FDIC Announces Youth Savings Pilot Program
August 4, 2014
Greg Hernandez (202) 898-6993
The FDIC announces the launch of a pilot program to identify and highlight promising approaches to offering financial education tied to the opening of safe, low-cost savings accounts to school-aged children. This pilot will consist of FDIC-insured financial institutions that have entered, or intend to enter, working relationships with schools and/or non-profit organizations to help these children open savings accounts in conjunction with financial education programs.
The FDIC will connect pilot participants together to share best practices and to provide technical assistance in addressing challenges related to the operation of their programs. The FDIC plans to communicate results of the pilot to provide banks with best practices to work with schools or other organizations in combining financial education with access to a savings account.
"Bank partnerships with schools that combine financial education with savings accounts offer the promise of helping children better learn to manage their money and realize the benefits of an insured savings account," said FDIC Chairman Martin J. Gruenberg. "Insured financial institutions have committed significant volunteer resources to promote financial education and account formation in schools, and we hope this pilot identifies promising programs and adds valuable insight in understanding what works best in this area."
The pilot will be conducted in two phases: the first covers programs that will be in place during the 2014-2015 school year. Through August 22, 2014, the FDIC is soliciting interest from institutions that will have a youth savings program underway during the 2014-2015 school year. For the second phase, the FDIC will begin soliciting interest in April of 2015 for institutions that will begin new savings programs with schools in the 2015-2016 school year. Information on this pilot program can be found at http://www.fdic.gov/consumers/banking/youthsavingspilot/.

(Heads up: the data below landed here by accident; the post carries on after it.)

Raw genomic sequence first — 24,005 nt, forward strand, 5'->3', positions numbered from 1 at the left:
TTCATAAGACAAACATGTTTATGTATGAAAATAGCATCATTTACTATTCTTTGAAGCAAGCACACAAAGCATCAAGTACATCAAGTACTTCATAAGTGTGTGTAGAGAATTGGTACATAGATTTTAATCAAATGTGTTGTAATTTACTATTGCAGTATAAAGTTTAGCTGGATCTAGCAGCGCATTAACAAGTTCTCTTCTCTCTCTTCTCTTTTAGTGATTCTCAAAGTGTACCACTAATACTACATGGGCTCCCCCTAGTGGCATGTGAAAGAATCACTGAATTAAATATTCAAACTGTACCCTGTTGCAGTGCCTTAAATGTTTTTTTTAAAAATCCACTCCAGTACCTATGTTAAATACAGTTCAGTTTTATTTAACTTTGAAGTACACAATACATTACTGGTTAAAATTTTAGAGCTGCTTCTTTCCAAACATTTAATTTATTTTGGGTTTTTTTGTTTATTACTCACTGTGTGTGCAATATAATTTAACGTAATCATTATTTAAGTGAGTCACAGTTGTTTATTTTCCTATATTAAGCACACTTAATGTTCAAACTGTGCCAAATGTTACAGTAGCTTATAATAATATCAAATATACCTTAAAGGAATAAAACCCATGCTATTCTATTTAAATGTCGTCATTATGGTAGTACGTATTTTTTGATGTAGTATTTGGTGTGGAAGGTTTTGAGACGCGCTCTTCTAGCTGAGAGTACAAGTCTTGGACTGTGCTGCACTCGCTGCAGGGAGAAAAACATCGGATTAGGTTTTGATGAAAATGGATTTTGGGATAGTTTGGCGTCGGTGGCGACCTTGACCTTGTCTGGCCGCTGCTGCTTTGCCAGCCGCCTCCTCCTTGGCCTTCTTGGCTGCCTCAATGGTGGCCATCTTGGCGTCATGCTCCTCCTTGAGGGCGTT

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Congress created the Federal Deposit Insurance Corporation in 1933 to restore public confidence in the nation's banking system. The FDIC insures deposits at the nation's banks and savings associations, 6,730 as of March 31, 2014. It promotes the safety and soundness of these institutions by identifying, monitoring and addressing risks to which they are exposed. The FDIC receives no federal tax dollars — insured financial institutions fund its operations.
FDIC press releases and other information are available on the Internet at www.fdic.gov, by subscription electronically (go to www.fdic.gov/about/subscriptions/index.html) and may also be obtained through the FDIC's Public Information Center (877-275-3342 or 703-562-2200). PR-66-2014